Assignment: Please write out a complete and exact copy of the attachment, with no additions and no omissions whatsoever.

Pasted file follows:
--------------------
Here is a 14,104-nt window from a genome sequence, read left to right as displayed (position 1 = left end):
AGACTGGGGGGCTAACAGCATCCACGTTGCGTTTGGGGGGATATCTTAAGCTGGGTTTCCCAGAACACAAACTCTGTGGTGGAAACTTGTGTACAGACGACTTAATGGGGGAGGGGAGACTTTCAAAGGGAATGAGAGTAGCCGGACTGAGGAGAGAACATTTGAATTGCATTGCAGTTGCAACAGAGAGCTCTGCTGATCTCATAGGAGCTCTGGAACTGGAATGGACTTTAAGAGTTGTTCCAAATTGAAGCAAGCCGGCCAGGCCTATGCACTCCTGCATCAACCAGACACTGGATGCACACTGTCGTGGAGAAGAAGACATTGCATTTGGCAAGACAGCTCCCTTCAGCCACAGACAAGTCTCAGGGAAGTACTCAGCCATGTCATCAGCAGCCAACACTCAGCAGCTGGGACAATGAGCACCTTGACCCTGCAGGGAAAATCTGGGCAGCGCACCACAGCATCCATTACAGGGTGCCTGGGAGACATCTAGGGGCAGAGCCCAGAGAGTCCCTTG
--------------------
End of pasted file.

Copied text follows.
Here is a 14,104-nt window from a genome sequence, read left to right as displayed (position 1 = left end):
AGACTGGGGGGCTAACAGCATCCACGTTGCGTTTGGGGGGATATCTTAAGCTGGGTTTCCCAGAACACAAACTCTGTGGTGGAAACTTGTGTACAGACGACTTAATGGGGGAGGGGAGACTTTCAAAGGGAATGAGAGTAGCCGGACTGAGGAGAGAACATTTGAATTGCATTGCAGTTGCAACAGAGAGCTCTGCTGATCTCATAGGAGCTCTGGAACTGGAATGGACTTTAAGAGTTGTTCCAAATTGAAGCAAGCCGGCCAGGCCTATGCACTCCTGCATCAACCAGACACTGGATGCACACTGTCGTGGAGAAGAAGACATTGCATTTGGCAAGACAGCTCCCTTCAGCCACAGACAAGTCTCAGGGAAGTACTCAGCCATGTCATCAGCAGCCAACACTCAGCAGCTGGGACAATGAGCACCTTGACCCTGCAGGGAAAATCTGGGCAGCGCACCACAGCATCCATTACAGGGTGCCTGGGAGACATCTAGGGGCAGAGCCCAGAGAGTCCCTTG